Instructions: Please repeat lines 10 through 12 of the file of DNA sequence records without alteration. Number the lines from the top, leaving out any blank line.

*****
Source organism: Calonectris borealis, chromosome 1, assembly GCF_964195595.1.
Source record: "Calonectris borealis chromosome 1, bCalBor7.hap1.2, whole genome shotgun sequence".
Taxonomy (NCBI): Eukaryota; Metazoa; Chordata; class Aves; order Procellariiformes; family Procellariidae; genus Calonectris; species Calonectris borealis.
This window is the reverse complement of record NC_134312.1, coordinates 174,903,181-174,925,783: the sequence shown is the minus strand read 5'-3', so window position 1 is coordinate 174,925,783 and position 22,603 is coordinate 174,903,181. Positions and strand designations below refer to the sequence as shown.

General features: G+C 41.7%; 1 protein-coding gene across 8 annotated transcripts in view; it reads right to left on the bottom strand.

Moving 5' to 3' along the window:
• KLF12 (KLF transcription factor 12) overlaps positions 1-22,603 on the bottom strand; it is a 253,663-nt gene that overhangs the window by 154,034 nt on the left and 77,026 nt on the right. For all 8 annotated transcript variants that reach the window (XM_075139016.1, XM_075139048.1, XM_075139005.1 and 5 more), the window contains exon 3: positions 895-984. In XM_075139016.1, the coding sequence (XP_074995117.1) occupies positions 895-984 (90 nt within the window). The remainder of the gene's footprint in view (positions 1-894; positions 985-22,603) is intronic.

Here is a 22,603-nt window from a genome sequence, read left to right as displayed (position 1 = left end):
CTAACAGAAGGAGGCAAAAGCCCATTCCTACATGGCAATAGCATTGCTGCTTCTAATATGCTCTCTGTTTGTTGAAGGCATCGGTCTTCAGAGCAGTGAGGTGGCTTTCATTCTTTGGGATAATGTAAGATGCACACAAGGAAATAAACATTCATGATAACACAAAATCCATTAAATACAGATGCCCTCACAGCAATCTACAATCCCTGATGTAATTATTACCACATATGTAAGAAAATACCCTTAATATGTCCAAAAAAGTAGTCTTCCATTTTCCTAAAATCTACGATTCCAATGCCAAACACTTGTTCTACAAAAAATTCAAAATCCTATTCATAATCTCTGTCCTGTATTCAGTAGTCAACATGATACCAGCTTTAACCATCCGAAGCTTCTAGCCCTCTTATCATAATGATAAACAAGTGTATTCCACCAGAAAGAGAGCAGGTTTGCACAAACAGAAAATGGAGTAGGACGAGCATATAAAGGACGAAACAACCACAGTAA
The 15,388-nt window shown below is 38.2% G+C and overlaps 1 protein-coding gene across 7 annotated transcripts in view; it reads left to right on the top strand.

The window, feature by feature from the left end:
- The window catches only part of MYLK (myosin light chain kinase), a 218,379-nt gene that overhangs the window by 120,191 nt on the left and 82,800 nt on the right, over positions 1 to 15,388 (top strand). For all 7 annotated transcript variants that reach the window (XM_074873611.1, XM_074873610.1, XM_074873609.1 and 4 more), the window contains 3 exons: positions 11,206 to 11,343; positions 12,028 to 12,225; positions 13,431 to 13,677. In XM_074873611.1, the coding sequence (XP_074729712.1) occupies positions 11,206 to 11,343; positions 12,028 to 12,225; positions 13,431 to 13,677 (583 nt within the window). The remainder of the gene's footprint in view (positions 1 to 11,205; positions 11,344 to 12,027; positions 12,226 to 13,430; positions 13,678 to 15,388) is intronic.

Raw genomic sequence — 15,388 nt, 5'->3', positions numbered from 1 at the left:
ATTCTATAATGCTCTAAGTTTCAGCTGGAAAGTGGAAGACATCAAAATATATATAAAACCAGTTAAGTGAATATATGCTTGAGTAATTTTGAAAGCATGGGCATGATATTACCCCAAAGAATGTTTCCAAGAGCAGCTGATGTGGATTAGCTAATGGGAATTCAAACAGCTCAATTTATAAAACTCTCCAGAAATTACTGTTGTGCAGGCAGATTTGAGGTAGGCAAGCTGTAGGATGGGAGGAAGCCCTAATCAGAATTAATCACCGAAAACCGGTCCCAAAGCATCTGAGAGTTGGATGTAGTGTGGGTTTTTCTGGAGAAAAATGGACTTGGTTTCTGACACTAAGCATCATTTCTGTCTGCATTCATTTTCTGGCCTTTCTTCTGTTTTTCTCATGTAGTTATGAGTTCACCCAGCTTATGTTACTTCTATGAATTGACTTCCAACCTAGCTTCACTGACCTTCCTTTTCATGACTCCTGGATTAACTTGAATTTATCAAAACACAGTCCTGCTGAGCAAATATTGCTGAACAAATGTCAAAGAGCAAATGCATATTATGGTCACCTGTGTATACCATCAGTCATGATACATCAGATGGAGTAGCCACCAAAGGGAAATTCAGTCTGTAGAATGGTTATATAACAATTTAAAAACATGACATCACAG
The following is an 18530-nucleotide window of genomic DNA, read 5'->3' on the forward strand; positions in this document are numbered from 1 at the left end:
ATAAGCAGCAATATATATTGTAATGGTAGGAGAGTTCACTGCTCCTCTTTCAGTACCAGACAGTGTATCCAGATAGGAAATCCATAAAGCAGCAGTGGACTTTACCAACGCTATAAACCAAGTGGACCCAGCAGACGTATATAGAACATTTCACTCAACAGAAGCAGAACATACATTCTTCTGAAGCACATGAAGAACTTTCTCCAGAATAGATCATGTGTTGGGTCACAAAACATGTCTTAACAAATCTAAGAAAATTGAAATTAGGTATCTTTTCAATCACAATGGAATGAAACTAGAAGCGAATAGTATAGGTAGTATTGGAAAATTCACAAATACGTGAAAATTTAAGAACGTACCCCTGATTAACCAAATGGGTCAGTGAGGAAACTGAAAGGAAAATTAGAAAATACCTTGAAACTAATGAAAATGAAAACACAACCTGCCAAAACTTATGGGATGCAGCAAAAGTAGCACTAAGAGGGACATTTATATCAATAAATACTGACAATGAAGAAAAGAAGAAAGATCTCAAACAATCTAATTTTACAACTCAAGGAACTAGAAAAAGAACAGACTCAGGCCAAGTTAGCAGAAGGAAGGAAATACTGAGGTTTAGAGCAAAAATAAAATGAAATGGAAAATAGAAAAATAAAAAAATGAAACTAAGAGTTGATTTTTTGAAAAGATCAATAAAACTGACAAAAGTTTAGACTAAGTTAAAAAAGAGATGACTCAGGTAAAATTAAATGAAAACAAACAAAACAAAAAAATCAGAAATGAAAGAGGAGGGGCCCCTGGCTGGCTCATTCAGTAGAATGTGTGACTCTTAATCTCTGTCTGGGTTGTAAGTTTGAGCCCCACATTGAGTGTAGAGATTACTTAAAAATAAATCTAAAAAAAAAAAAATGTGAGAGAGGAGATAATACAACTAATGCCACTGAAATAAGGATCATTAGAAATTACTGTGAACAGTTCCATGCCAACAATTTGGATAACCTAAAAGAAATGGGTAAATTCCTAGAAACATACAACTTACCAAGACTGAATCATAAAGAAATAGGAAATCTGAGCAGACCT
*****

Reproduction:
The 15,388-nt window shown below is 38.2% G+C and overlaps 1 protein-coding gene across 7 annotated transcripts in view; it reads left to right on the top strand.

The window, feature by feature from the left end:
- The window catches only part of MYLK (myosin light chain kinase), a 218,379-nt gene that overhangs the window by 120,191 nt on the left and 82,800 nt on the right, over positions 1 to 15,388 (top strand). For all 7 annotated transcript variants that reach the window (XM_074873611.1, XM_074873610.1, XM_074873609.1 and 4 more), the window contains 3 exons: positions 11,206 to 11,343; positions 12,028 to 12,225; positions 13,431 to 13,677. In XM_074873611.1, the coding sequence (XP_074729712.1) occupies positions 11,206 to 11,343; positions 12,028 to 12,225; positions 13,431 to 13,677 (583 nt within the window). The remainder of the gene's footprint in view (positions 1 to 11,205; positions 11,344 to 12,027; positions 12,226 to 13,430; positions 13,678 to 15,388) is intronic.